There are alarmingly high number of cases, crores to be exact, pending in India’s court. And this calls for immediate reforms to bring about relief to the common man and the judiciary system as a whole.
The Policy Times research shows a number of reasons behind the high number of pending cases, with the main factor being capacity constraints. The pendency of cases is also due to inadequate infrastructure and lack of facilities for judicial functionaries. The Financial Times said India has just 18 judges for every one million people. “India’s judge shortage is exacerbated by many unfilled vacancies, lack of modern technology in courthouses, lawyers’ deliberate delaying tactics to stall cases and an abundance of relatively frivolous litigation,” it said. Due to the lack of nearly everything, most investors in India look for international arbitration for faster process and resolution. Another major reason investors turn to international arbitration is India’s poor quality of judicial process.
According to a report by the Supreme Court, ‘Subordinate Judiciary-Access to Justice 2016’, the mounting pendency of cases in subordinate courts is because the subordinate judiciary works under a severage shortage of courtrooms, secretarial and support staff and residential accomodation for judges. The report states that subordinate judiciary has been working under a deficiency of 5,018 courtrooms because existing 15,540 court halls are insufficient to cater the strength of 20,558 judicial officers as on 2015-end. It also brought to the fore that as per geopgraphical average, one judge is available for an area of 157 sq. Kilometers of the Indian territoral land.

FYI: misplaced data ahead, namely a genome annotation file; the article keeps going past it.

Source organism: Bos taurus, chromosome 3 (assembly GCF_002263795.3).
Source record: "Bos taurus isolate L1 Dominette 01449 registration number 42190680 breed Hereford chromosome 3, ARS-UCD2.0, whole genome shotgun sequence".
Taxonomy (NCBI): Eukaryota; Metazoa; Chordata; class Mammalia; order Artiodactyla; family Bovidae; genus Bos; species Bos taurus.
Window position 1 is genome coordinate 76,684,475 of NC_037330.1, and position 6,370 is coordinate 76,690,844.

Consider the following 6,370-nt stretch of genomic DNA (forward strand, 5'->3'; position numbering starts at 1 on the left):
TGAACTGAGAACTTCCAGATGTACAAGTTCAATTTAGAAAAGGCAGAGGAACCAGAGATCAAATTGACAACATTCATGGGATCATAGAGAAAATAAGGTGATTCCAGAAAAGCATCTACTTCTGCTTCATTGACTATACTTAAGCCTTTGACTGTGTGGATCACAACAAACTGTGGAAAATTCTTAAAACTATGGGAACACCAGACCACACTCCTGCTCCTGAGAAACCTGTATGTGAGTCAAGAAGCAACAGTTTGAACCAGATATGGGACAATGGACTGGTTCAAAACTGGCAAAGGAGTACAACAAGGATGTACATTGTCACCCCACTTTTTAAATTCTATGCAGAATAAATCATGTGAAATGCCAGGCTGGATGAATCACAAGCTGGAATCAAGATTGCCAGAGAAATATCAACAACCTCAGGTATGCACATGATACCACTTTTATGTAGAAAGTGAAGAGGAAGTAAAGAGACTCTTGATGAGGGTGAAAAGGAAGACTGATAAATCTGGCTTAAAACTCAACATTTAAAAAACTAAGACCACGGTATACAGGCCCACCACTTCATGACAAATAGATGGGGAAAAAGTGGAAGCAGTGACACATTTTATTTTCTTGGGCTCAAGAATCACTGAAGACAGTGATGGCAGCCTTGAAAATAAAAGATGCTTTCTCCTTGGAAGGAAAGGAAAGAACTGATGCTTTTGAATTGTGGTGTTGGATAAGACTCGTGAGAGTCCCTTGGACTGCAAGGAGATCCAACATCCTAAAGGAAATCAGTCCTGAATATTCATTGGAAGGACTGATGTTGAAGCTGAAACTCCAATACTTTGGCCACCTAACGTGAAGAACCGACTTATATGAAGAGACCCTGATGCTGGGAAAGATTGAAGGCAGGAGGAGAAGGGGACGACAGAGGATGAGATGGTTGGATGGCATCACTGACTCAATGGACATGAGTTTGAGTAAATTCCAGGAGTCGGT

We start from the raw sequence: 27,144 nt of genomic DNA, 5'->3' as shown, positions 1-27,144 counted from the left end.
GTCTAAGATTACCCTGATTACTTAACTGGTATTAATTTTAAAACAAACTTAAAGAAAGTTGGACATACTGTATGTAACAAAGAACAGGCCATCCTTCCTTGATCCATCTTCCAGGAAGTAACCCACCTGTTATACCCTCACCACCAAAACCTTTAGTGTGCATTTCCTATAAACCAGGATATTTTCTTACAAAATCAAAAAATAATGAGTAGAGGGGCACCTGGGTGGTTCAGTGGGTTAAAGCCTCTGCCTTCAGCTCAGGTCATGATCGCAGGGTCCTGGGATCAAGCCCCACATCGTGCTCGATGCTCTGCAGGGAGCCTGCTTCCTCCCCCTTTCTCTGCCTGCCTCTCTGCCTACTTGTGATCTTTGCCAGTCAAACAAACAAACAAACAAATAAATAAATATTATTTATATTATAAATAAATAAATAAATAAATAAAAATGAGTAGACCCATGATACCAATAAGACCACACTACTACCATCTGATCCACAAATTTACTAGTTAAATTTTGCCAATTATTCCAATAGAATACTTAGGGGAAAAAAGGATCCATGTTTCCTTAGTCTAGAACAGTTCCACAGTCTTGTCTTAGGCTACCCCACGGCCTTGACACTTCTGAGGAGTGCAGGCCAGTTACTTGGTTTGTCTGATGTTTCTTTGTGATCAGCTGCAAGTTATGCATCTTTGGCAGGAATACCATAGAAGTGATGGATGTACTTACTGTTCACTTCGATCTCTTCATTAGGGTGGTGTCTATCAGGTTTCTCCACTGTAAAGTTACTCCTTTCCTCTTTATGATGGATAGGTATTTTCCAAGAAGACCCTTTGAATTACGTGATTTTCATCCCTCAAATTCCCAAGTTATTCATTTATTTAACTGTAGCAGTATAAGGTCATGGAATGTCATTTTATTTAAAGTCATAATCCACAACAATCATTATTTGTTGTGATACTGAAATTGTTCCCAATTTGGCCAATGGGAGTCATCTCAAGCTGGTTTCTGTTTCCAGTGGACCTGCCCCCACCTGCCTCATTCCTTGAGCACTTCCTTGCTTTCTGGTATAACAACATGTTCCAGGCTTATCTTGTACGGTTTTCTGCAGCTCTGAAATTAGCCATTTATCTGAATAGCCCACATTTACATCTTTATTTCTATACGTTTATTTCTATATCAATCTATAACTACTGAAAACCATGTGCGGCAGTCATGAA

Moreover, the number of hearings and the time period taken to dispose off cases across the system suggest that there is a serious problem of cases management in procedure law in India. One explanation can be that adjournments are granted too easily and freely. The absence of a fixed period to bring the cases to an end leads to further delays. The Policy Times research points out that delays in hearing appeals and writ petitions in the High Court’s, cases which have fewer procedural requirements, are a matter of concern since there is little scope for changes in the procedures to improve the speed of disposal.
Former IAS officer, Tara Dutt wrote in Livemint that judges are often found focusing on procedural rituals rather than substantive issues. Dutt explained that without self-discipline and enforceable timelines, non-judicial staff are also found taking advantage of the prevailing opaqueness. “Disposal delays largely occur when lawyers seek unnecessary processes and repeated adjournments. Granting such adjournments also suits many magistrates and judges since it diffuses accountability, even if it means natural justice takes an unnatural form,” he said.
India’s slow judiciary process needs to be tackled with reforms. It can be initiated by installing the much needed infrastructure and technologies; appointing magistrates and judges; and most importantly keep a tab on the cases and lawyers that are constantly seeking adjournments to delay the cases. It should also be noted that the problem faced by the Indian judiciary system is not only the high pendency rate, but also the ageing pattern of pending cases. It is known that many old cases are stuck in the system. Moreover, every case is not the same. There are criminal and civil cases which are examined accordingly. The lawyers also need to play an active role to lift the judiciary system from a snail’s speed to quicken the process.